Patricia Thurmond-Jones opened her front door Saturday morning and saw more than a dozen teenage boys beating her son and grandson, bringing back memories of her daughter's violent death four years ago, she said Tuesday.
"I already lost one daughter to senseless murder," said Thurmond-Jones, her voice shaking with anger and fear as she sat on her living room couch, the walls covered with her six children's portraits, diplomas and academic awards. "I know the pain, and I was begging those boys, 'Don't kill my kids. Please don't kill them.'"
A Chicago Public Schools spokeswoman said Fenger's varsity football coach, Cassius Chambers, and an assistant coach, identified as Roscoe Pitts, have been suspended with pay while school officials investigate the incident. Chambers also works as a teacher's assistant at the school while Pitts is a security guard there. The school website also identifies Pitts as head baseball coach. Neither coach could be reached for comment Tuesday.
Fenger drew international attention after the beating death of an honor roll student, 16-year-old Derrion Albert, was captured on video during a melee near the school in 2009. Five assailants went to prison — four for lengthy sentences — for that attack.
Thurmond-Jones said she heard a loud commotion outside her South Side house at about 11 a.m. Saturday. When she went to investigate, she said she first saw blood streaming from her son's face, his ripped shirt hanging from his body.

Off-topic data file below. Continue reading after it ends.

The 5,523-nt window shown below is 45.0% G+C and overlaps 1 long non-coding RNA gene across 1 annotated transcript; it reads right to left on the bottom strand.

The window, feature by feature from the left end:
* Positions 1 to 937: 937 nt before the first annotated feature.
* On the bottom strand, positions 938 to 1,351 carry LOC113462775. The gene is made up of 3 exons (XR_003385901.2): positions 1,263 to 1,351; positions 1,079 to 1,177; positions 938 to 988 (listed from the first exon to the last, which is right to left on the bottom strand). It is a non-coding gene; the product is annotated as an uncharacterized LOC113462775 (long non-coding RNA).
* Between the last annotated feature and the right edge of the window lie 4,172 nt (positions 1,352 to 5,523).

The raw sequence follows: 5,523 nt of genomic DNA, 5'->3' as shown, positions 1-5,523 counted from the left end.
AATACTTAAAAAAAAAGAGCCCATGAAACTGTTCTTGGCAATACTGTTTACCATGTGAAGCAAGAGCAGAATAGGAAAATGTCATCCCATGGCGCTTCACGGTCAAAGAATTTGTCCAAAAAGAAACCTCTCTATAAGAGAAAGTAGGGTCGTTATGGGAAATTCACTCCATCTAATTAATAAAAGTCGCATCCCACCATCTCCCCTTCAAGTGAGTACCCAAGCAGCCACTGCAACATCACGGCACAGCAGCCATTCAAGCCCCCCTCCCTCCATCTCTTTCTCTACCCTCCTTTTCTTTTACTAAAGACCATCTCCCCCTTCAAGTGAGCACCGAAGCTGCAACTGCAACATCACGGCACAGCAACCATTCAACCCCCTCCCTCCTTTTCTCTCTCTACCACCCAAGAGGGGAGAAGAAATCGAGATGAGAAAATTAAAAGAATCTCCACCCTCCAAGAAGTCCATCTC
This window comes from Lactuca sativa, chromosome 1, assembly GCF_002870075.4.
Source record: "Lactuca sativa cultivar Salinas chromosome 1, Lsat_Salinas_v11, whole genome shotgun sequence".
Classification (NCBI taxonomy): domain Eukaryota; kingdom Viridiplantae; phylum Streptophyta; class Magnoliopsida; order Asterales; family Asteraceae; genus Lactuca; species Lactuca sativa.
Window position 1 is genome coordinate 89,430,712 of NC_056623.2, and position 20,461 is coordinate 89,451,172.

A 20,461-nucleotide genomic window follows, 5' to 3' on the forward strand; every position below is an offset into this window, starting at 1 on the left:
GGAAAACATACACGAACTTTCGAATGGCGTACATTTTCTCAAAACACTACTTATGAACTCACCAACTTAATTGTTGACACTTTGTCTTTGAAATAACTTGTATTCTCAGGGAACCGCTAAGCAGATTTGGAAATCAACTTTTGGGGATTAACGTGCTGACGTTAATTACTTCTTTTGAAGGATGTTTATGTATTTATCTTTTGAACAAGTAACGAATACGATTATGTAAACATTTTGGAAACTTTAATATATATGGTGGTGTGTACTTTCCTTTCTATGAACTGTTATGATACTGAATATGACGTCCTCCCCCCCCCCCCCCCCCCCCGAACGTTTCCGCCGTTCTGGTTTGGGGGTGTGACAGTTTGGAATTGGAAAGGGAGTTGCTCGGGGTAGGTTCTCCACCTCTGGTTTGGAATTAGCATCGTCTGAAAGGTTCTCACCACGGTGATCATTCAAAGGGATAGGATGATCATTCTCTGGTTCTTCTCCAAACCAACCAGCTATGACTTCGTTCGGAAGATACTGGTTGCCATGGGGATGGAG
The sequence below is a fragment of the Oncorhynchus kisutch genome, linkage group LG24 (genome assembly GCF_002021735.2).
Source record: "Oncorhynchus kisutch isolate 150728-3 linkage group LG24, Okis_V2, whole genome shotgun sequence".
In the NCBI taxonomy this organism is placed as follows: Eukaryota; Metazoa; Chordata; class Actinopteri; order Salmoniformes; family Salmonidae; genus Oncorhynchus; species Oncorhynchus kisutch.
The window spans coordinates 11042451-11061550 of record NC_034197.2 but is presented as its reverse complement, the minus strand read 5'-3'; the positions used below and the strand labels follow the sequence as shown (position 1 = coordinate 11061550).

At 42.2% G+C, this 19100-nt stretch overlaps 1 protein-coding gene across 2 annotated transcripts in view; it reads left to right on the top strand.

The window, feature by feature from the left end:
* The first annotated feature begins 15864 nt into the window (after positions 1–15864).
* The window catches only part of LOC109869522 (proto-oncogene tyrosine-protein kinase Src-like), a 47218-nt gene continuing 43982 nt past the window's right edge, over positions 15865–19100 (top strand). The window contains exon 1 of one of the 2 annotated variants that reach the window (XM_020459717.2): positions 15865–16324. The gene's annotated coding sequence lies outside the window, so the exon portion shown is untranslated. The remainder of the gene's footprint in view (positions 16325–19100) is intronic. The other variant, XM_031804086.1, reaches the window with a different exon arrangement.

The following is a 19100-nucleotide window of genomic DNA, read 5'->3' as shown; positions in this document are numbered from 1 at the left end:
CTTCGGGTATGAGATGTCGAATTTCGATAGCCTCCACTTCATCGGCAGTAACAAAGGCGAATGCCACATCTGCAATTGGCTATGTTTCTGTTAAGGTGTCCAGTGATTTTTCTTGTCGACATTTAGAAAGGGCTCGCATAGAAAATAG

She said about 20 to 30 teens were beating her son, Darion Jones, 16, a junior who takes special education classes at Fenger, and her 15-year-old grandson. She also said two men, one of whom identified himself as a Fenger football coach, were outside her house during the attack.
"It was horrendous to see this many kids out there," she said. "I just couldn't believe it."
Jones lost a tooth in the beating and had another one knocked loose, his mother said. He also lost a prosthetic contact lens that covers his right eye, which he lost after he had cataracts as a young child, she said.
"A lot of people could have been seriously hurt or killed," Thurmond-Jones said. "It only takes one blow."
Thurmond-Jones said her son and her grandson, who attends a different high school, were mowing the lawn at her home in the 11800 block of South Wentworth Avenue when they were attacked.
The fight centered on her son's alleged theft of sandals from a football player, Thurmond-Jones said, but he denied it.
Suffering from chronic asthma and a herniated disc in her back and breathing with the help of an oxygen tank, Thurmond-Jones said she is struggling to deal with the aftermath of her son's beating, especially in the wake of her daughter's murder in 2007.
Tanisha Thurmond, 27, a popular math teacher at Julian High School, was found strangled in her West Pullman apartment in February 2007. Her boyfriend, Allen Blanch, was charged with killing Thurmond after she told him she wanted to end their relationship, prosecutors have said. Blanch is still awaiting trial in Cook County Jail.
"I can't sleep," Thurmond-Jones said as she tried to hold back tears. "I can't do nothing. I'm scared to go (outside)…. I'm just in fear right now."
Thurmond-Jones said her son is afraid to go back to Fenger and that she hasn't decided what to do when he's ready to begin classes again.
No charges have been filed, but Chicago police said they were investigating.
Tribune reporters Jeremy Gorner and Erin Meyer contributed.Copyright © 2015, The Baltimore Sun